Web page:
Subsequent researchers roundly rejected their hypothesis, and the journal eventually retracted the paper. At the same time in the U.S., parents learned that many childhood vaccines contained a mercury-based preservative, thimerosal, and they grew concerned about its effects on their children.
Health officials aggressively defend the safety, effectiveness, and necessity of childhood vaccines, and they are dismayed by the resiliency of parents’ fears that vaccines might cause autism. Hundreds of published studies and countless authoritative statements from health authorities seem to have little influence on the debate.
Physicians and public health officials allege that ignorance and anti-science attitudes are to blame, and they worry that science alone is not enough to compel parents to vaccinate their children. Nonetheless, medical professionals continue to attack the claim that vaccines cause autism as they call for increasingly strict laws to compel vaccine compliance.
The fear that vaccines might cause autism is in fact proxy for a complex set of concerns that many parents have about the modern vaccine schedule. Health officials have failed to address parents’ underlying fears, and most parents lack the technical knowledge to effectively parse the many intertwined concerns that they have about vaccines.
What are parents really worried about? They are worried about the high number of shots kids get in the first several months of their lives. Today, a fully vaccinated six-year-old will receive nearly three-dozen inoculations, most of them in the first 18 months of life.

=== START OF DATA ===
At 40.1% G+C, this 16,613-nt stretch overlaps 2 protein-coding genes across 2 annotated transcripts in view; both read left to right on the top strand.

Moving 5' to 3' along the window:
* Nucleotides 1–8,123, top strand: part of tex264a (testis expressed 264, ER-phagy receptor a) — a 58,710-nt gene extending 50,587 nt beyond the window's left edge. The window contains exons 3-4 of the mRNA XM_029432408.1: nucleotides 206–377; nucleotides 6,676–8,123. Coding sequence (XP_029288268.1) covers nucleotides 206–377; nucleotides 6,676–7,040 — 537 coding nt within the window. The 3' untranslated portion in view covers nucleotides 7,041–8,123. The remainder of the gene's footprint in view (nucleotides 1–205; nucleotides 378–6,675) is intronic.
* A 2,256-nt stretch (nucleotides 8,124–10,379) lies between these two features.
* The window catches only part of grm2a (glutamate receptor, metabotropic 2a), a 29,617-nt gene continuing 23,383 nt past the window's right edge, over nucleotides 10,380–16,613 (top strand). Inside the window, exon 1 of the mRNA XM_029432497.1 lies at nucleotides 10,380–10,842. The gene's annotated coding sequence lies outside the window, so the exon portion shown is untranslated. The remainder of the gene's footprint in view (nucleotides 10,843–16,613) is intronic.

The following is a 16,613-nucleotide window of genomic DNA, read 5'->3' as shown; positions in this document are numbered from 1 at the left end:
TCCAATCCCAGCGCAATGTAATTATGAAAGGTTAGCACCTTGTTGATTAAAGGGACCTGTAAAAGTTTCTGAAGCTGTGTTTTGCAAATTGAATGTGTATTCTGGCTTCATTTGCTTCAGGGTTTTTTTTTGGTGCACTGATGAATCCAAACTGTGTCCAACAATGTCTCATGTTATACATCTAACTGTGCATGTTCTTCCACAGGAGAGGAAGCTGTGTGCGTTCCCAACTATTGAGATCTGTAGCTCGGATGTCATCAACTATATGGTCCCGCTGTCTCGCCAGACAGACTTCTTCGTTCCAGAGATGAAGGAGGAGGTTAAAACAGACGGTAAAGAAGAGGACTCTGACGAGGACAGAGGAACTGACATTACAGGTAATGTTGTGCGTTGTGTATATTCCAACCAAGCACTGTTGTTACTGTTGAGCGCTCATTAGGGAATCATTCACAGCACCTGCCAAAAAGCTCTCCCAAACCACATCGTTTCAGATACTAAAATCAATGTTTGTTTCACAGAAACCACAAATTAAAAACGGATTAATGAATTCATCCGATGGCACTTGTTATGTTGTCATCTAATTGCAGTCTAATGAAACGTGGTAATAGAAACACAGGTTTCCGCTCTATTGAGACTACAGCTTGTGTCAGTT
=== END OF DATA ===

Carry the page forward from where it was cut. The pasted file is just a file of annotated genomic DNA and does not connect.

The routine vaccination schedule now calls for shots at almost every well-child checkup, including four inoculations at the two-month appointment and five inoculations at both the four- and six-month appointments. As parents scramble to explain their fears, the only explanation available to them is the claim that vaccines might cause autism. But when their anxieties are carefully and respectfully examined, we see that they emerge from a wide variety of often well-informed philosophical and moral concerns parents have about their children’s health.
The solution for the problem of vaccine non-compliance is not increased pressure on parents or more passionate rhetoric from health officials. State legislatures that have made it easier than ever for parents to opt out of mandatory vaccines and the increasing number of “vaccine friendly” doctors who authorize medical exemptions mean that most American children can be legally exempted from some or all of their vaccines.
The only way to effectively address parents’ vaccine anxieties is to admit them and respect the fact that their concerns ought to be considered alongside scientific evidence as we add new vaccines to the modern vaccination schedule. If our ultimate goal is to ensure that as many children as possible are vaccinated against as many dangerous diseases as possible, it is critical that we preserve parents’ trust in vaccines and in their medical care providers.
This requires respectful engagement with vaccine-anxious parents and careful consideration of their particular concerns and contexts. Pediatricians who kick non-compliant parents out of their practices and health officials who continue to insist that vaccine anxieties are merely the result of ignorance and anti-scientism heighten the growing tension between vaccine-anxious parents and mainstream medicine. Their actions drive parents into the arms of the anti-vaccinators and undermine their own efforts to increase vaccine compliance rates.
This article has been reposted from TakePart.com